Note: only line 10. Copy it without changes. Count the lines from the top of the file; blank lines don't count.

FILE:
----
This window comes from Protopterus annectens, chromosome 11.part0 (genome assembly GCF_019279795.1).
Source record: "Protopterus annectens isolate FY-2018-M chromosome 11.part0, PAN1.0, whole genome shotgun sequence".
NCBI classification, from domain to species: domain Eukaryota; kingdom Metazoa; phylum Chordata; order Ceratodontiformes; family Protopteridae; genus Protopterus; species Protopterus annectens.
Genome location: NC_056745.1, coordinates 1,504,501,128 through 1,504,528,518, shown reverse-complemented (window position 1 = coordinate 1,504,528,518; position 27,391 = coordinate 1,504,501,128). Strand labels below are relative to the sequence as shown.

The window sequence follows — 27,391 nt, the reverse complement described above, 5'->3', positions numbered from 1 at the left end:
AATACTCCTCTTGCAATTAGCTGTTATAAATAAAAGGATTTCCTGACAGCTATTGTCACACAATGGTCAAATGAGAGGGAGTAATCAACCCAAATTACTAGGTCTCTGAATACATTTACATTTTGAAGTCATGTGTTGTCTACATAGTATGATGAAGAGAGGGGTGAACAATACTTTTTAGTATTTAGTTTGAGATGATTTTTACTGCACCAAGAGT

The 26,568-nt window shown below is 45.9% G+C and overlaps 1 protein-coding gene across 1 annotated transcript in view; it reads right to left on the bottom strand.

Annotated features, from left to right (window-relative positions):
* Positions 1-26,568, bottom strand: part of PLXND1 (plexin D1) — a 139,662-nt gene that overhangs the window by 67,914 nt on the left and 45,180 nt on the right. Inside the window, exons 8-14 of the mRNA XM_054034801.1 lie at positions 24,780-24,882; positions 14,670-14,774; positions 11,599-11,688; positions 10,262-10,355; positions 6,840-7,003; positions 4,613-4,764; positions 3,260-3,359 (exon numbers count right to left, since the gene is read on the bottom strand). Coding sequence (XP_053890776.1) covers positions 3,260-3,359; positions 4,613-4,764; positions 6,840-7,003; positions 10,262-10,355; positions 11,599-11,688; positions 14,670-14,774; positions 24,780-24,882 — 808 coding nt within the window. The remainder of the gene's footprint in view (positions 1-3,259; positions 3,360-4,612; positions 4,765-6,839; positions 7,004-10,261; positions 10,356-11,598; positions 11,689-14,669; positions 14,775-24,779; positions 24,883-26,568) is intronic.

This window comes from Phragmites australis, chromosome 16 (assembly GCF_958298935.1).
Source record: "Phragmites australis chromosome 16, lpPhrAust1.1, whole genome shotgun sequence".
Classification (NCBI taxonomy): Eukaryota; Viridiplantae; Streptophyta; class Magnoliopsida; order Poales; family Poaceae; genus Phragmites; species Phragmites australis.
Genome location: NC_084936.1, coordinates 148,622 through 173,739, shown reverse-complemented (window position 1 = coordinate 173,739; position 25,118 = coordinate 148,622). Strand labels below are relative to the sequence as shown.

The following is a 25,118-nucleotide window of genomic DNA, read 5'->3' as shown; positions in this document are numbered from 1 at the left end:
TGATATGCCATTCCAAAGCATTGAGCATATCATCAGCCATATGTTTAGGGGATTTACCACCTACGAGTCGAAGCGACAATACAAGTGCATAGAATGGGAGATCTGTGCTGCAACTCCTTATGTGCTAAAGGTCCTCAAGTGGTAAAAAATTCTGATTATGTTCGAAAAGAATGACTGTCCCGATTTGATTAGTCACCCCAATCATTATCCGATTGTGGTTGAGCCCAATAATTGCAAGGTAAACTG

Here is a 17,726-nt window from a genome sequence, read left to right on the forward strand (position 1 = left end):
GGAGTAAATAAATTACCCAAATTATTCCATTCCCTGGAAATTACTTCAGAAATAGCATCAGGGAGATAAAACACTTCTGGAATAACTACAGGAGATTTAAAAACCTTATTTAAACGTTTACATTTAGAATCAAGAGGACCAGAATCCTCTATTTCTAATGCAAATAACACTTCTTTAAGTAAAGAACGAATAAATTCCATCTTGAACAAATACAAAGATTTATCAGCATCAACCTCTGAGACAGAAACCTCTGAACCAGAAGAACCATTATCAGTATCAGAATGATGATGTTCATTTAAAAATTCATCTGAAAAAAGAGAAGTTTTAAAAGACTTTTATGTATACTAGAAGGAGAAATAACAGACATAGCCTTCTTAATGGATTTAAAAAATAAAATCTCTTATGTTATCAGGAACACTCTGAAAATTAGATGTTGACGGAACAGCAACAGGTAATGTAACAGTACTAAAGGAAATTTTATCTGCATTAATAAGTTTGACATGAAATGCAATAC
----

This window comes from Phragmites australis, chromosome 16 (assembly GCF_958298935.1).